Here are some of their journeys.
‘Miraculously we survived’
Igor, 49, is a retired worker from the Azovstal Iron and Steel Works: the same fortress-like plant in Mariupol that gained international attention this spring as Ukrainian units, including the Azov Regiment, defended it for three months before surrendering in May.
Igor tried to escape Mariupol with his family on March 17, but it took months for them to reach the EU. As the city first came under siege at the end of February, Igor, who asked to be identified only by his first name for his safety, said he sheltered in the basement of his apartment building along with his wife and two children.
The building came under heavy attack. He said he knows of at least two of his neighbours who died. Video of his home was posted online, and it showed his building partially collapsed and completely blackened by explosions.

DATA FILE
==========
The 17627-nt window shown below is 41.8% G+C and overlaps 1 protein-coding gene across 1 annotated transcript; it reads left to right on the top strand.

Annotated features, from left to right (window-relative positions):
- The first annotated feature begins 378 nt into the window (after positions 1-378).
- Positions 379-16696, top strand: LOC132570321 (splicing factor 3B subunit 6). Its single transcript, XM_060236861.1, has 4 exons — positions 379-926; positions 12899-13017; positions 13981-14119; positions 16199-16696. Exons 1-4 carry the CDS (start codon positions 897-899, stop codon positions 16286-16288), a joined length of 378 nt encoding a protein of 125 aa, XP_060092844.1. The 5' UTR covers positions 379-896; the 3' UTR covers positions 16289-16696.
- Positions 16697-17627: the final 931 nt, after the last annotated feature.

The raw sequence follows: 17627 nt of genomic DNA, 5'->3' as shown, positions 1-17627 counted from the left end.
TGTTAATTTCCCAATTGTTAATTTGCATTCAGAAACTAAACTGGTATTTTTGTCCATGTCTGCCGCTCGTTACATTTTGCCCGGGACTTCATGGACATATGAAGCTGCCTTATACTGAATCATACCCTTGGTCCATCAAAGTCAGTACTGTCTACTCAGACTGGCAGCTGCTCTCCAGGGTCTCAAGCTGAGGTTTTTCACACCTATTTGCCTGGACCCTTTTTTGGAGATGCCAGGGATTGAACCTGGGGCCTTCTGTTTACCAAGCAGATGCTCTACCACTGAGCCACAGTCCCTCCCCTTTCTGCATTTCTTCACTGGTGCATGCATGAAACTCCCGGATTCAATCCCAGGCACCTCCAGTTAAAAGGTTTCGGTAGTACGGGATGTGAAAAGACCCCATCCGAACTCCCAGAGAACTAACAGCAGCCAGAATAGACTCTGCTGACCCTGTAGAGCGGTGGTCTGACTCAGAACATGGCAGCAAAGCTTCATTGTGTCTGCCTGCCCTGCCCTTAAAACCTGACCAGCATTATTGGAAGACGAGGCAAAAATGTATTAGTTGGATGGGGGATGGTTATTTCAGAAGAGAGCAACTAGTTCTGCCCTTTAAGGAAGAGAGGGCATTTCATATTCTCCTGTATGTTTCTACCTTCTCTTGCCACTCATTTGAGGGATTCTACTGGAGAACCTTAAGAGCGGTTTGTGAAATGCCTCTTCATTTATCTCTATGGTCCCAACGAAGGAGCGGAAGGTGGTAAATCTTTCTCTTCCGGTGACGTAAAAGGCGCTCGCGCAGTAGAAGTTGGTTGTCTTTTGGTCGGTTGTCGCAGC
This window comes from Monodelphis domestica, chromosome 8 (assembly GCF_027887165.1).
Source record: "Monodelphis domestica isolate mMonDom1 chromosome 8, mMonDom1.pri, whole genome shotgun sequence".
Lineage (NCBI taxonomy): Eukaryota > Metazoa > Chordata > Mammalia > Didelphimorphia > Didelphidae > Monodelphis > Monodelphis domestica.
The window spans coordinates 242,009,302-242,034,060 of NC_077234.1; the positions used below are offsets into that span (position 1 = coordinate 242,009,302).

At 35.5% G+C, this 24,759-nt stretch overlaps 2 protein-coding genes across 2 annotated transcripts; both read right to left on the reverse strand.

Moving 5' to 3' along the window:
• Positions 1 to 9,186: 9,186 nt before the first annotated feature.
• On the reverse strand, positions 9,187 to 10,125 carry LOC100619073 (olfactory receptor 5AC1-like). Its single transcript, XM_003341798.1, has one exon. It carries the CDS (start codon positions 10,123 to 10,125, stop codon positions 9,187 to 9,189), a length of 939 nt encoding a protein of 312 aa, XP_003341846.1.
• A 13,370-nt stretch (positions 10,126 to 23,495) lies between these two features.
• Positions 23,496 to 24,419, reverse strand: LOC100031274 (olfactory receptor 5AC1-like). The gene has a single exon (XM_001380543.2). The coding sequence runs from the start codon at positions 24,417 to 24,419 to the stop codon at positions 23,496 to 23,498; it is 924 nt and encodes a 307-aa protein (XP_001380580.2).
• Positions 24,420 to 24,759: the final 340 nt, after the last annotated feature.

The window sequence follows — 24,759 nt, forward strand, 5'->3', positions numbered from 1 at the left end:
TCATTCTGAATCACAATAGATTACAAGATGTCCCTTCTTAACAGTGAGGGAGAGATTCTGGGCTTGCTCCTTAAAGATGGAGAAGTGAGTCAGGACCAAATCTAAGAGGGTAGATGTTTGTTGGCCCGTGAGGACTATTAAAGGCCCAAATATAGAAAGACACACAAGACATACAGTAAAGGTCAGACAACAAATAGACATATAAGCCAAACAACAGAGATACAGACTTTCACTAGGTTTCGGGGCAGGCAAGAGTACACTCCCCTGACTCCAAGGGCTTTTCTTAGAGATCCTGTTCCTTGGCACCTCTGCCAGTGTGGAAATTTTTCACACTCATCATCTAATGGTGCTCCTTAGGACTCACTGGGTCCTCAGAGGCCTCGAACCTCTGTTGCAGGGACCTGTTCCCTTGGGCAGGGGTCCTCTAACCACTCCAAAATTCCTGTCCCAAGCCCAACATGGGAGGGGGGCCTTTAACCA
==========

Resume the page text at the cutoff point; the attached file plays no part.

“Miraculously we survived,” he said. “Then for another week we hid in the basement of the next house.”
At that point they decided they had to get out, he said, and as there were no safe corridors to the east, they were forced to go toward Russia.
But as they were leaving the city, Igor and his family were stopped at a Russian checkpoint. When the soldiers discovered a tattoo of a Ukrainian trident underneath a ring on this left hand, he said he was taken into custody, and his family refused to leave Mariupol without him.